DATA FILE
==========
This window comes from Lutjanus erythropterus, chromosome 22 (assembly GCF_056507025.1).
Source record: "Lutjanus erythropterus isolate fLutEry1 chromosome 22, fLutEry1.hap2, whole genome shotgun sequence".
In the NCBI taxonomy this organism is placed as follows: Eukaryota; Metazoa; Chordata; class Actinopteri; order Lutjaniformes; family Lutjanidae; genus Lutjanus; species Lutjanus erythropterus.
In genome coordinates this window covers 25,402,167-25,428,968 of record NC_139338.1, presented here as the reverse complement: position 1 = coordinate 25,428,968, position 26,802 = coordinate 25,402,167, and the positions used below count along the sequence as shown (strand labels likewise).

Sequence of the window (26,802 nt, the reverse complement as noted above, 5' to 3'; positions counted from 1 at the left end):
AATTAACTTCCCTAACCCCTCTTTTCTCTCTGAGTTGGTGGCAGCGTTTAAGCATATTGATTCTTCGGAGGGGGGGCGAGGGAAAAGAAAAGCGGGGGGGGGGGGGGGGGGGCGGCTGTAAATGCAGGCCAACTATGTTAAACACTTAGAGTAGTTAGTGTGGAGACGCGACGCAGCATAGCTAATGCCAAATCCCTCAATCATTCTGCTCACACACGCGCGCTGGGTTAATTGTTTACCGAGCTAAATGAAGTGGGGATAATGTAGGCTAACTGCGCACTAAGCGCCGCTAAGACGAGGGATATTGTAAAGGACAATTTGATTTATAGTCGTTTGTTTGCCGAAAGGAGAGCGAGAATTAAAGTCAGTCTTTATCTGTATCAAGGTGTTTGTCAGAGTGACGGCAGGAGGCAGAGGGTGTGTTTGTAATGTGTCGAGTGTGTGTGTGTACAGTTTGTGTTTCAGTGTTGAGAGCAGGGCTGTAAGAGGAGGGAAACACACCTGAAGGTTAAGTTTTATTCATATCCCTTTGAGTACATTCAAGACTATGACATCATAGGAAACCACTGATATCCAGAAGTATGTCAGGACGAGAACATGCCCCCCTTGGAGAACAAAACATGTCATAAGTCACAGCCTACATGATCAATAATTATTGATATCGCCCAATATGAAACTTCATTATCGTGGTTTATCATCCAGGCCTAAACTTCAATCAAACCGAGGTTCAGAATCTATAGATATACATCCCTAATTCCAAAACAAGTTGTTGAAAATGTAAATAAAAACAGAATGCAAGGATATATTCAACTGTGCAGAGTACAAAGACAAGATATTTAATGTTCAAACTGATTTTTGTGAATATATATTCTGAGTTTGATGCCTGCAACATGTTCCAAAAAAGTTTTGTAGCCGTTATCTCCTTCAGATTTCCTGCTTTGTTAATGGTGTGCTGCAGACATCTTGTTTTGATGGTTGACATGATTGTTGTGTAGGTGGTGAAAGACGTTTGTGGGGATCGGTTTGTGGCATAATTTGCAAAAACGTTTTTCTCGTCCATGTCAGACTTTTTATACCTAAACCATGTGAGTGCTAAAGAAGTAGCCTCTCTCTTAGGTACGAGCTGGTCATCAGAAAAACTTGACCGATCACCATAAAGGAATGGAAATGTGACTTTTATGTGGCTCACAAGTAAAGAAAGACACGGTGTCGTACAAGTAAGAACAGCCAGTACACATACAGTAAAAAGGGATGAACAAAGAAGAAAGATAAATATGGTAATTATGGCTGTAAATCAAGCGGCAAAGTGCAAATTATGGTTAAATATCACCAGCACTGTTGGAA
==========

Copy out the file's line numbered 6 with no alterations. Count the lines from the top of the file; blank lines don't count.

AATTAACTTCCCTAACCCCTCTTTTCTCTCTGAGTTGGTGGCAGCGTTTAAGCATATTGATTCTTCGGAGGGGGGGCGAGGGAAAAGAAAAGCGGGGGGGGGGGGGGGGGGGCGGCTGTAAATGCAGGCCAACTATGTTAAACACTTAGAGTAGTTAGTGTGGAGACGCGACGCAGCATAGCTAATGCCAAATCCCTCAATCATTCTGCTCACACACGCGCGCTGGGTTAATTGTTTACCGAGCTAAATGAAGTGGGGATAATGTAGGCTAACTGCGCACTAAGCGCCGCTAAGACGAGGGATATTGTAAAGGACAATTTGATTTATAGTCGTTTGTTTGCCGAAAGGAGAGCGAGAATTAAAGTCAGTCTTTATCTGTATCAAGGTGTTTGTCAGAGTGACGGCAGGAGGCAGAGGGTGTGTTTGTAATGTGTCGAGTGTGTGTGTGTACAGTTTGTGTTTCAGTGTTGAGAGCAGGGCTGTAAGAGGAGGGAAACACACCTGAAGGTTAAGTTTTATTCATATCCCTTTGAGTACATTCAAGACTATGACATCATAGGAAACCACTGATATCCAGAAGTATGTCAGGACGAGAACATGCCCCCCTTGGAGAACAAAACATGTCATAAGTCACAGCCTACATGATCAATAATTATTGATATCGCCCAATATGAAACTTCATTATCGTGGTTTATCATCCAGGCCTAAACTTCAATCAAACCGAGGTTCAGAATCTATAGATATACATCCCTAATTCCAAAACAAGTTGTTGAAAATGTAAATAAAAACAGAATGCAAGGATATATTCAACTGTGCAGAGTACAAAGACAAGATATTTAATGTTCAAACTGATTTTTGTGAATATATATTCTGAGTTTGATGCCTGCAACATGTTCCAAAAAAGTTTTGTAGCCGTTATCTCCTTCAGATTTCCTGCTTTGTTAATGGTGTGCTGCAGACATCTTGTTTTGATGGTTGACATGATTGTTGTGTAGGTGGTGAAAGACGTTTGTGGGGATCGGTTTGTGGCATAATTTGCAAAAACGTTTTTCTCGTCCATGTCAGACTTTTTATACCTAAACCATGTGAGTGCTAAAGAAGTAGCCTCTCTCTTAGGTACGAGCTGGTCATCAGAAAAACTTGACCGATCACCATAAAGGAATGGAAATGTGACTTTTATGTGGCTCACAAGTAAAGAAAGACACGGTGTCGTACAAGTAAGAACAGCCAGTACACATACAGTAAAAAGGGATGAACAAAGAAGAAAGATAAATATGGTAATTATGGCTGTAAATCAAGCGGCAAAGTGCAAATTATGGTTAAATATCACCAGCACTGTTGGAA